Take a journey through the world of crime and corrections this Lent by reflecting on the experiences of prisoners and those who are affected by their convictions. Click To Tweet

Background

Christians have long been associated with acts of charity on behalf of prisoners. And Easter has long been associated with their (often miraculous) release. In fact, many classical writers chronicle incidences of “chains and shackles of prisoners burst[ing] asunder and ly[ing] broken on the ground,” and “locks springing open, chains falling off and prisons opening themselves” on the anniversary of Christ’s resurrection. Neither was it uncommon for constitutions of that period to provide clemency to prisoners on Easter, “lay[ing] aside the chains and properly abolish[ing] the occasion for prison that is dark with filth.”

The symbolism of these extraordinary events animated early prison ministry as Christians prayed that inmates were protected from despair while awaiting their fate and collected alms as ransom for their freedom if they were locked up for an unpaid debt.

Lenten Cross Project

Since 1991, Chattanooga Endeavors’ Lenten Cross Project has been the occasion for thousands of faithful Christians to continue an ancient tradition of prayer and almsgiving for the sake of those suffering in the shadow of prison. Won’t you join us this year by registering below to pray for someone who is presently in prison.

The project is extremely simple. When you register you will be given the name of someone who is currently in prison. We ask that you remember that person in your prayers during the 40 days leading to Easter. Each day, we will send you a short personal reflection about some aspect of incarceration along with a Bible passage. These reflections are from people who we have met over the years through our work and are intended to make your experience with this project more relatable and to broaden your perspective of our system of criminal justice in America.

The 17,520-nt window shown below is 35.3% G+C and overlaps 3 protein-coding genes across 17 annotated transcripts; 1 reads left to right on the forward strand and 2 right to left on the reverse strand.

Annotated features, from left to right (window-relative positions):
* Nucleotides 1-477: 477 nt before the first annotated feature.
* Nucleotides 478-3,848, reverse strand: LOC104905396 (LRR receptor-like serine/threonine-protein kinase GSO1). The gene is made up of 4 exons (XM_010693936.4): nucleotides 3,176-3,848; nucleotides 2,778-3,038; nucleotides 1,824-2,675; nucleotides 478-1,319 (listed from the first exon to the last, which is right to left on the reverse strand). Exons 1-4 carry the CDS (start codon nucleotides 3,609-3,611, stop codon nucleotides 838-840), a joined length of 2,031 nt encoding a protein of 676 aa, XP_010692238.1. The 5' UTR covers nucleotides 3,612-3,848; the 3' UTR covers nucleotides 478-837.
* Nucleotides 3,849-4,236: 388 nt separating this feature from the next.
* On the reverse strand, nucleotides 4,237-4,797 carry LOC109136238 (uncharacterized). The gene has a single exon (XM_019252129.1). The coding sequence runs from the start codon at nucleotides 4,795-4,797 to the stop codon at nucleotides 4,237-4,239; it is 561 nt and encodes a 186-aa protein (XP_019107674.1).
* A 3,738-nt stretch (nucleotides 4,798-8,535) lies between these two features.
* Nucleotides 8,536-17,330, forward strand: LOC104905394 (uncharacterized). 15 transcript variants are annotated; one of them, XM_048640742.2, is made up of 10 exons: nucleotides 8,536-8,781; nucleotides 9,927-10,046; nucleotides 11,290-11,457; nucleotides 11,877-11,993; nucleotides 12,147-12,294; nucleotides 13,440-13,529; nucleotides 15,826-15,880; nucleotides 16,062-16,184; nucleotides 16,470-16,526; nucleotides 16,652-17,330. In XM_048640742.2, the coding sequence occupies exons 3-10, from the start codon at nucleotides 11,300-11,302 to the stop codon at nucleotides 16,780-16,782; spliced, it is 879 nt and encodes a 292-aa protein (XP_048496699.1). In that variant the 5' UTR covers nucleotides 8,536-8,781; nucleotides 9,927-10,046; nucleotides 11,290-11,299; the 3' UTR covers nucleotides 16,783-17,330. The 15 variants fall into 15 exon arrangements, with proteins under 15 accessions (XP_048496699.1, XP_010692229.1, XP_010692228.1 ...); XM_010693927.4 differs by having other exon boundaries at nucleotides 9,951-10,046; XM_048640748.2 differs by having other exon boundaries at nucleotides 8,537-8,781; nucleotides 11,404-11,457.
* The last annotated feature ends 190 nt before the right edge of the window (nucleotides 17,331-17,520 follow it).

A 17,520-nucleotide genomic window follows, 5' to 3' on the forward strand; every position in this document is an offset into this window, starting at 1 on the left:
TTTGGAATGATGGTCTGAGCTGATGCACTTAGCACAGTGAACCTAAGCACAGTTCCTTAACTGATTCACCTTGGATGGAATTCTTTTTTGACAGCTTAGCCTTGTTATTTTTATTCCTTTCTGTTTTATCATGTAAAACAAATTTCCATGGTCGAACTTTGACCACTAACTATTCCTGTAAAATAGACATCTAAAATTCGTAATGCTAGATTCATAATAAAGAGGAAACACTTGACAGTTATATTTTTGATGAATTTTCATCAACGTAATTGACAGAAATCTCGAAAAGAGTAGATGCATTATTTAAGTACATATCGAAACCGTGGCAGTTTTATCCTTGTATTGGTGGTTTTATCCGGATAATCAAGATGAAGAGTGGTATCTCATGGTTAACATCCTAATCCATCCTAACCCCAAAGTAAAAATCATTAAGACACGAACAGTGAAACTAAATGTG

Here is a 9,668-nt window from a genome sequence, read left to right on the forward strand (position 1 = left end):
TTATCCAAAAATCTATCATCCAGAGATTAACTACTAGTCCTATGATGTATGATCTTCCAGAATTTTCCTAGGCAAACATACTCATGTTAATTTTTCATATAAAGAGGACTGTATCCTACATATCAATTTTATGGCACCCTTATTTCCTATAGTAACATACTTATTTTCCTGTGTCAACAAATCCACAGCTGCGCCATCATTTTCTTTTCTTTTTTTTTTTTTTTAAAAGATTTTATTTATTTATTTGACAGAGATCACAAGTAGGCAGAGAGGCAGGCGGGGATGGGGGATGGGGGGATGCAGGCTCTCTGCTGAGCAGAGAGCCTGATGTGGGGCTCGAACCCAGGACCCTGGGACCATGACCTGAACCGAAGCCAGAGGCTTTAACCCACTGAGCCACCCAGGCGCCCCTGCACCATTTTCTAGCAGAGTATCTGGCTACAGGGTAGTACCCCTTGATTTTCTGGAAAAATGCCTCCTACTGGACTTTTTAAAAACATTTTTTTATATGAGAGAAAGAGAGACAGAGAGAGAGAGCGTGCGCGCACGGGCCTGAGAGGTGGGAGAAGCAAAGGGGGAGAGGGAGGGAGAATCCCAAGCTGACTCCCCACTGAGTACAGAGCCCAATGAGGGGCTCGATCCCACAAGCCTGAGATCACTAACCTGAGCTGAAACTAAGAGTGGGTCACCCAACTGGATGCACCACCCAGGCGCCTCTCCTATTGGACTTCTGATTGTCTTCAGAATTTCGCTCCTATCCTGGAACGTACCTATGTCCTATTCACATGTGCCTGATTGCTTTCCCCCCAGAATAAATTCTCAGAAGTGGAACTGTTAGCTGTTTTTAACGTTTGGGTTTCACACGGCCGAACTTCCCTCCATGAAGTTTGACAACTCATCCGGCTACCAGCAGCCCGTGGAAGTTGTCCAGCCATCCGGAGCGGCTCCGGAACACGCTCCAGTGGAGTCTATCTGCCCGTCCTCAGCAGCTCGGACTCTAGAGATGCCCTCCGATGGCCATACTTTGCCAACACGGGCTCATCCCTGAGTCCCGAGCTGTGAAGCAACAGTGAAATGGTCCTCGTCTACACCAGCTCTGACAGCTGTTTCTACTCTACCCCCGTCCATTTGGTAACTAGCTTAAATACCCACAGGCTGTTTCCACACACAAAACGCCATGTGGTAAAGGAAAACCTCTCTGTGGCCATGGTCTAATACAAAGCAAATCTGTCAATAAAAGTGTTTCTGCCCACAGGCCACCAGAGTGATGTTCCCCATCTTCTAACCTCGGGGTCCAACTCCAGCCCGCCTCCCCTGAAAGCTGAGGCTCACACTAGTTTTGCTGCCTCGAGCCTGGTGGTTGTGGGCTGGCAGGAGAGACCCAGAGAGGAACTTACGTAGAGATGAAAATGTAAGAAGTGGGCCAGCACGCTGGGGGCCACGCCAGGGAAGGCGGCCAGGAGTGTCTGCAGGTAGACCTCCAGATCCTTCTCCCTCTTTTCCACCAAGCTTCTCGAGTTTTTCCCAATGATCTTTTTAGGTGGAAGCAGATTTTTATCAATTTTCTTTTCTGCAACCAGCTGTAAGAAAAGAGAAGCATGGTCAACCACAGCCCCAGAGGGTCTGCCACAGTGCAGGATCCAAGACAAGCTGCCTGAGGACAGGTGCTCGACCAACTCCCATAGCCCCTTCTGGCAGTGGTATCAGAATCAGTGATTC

Simple

Sample Reflection
When you’re thinking with the mind of poverty, which is the mind of desperation, crime doesn’t really seem like a bad choice. I remember reasoning with myself, “I can continue to live in this filth and misery or I can choose to lie, cheat and steal my way out.” If I got caught and did time in prison, how much worse could it really be? After all, I was already living in the slums of society.

Listen to my cry,
for I am in desperate need;
rescue me from those who pursue me,
for they are too strong for me.
Set me free from my prison,
that I may praise your name.
Then the righteous will gather about me
because of your goodness to me.
Psalm 142:6-7

Rewarding

This project is a wonderful way to remember our Savior’s journey to the cross and all that our redemption cost Him.  It is also an excellent way to link us with others who like ourselves need God’s forgiveness and strength to make a fresh start.

I think that this project humanizes the problem of crime by putting a face on the prisoner who often times is hard to see in the midst of the incredible figures associated with the mass of people behind bars in America

Rev. Bruce Spangler

Almsgiving

If you would like to participate in the tradition of almsgiving with your daily prayer, we suggest the modest amount of a nickel a day, a dime a day, a quarter a day, or a dollar a day for the 40 days of Lent — $2, $4, $10, or $40. Contributions are for Chattanooga Endeavors to continue its mission of second chances including this Lenten Cross Project. Instructions will be included in an email with the name or names that you have requested to pray for.

To Participate

To participate in our Lenten Cross Project as an individual or group, please click on the button below.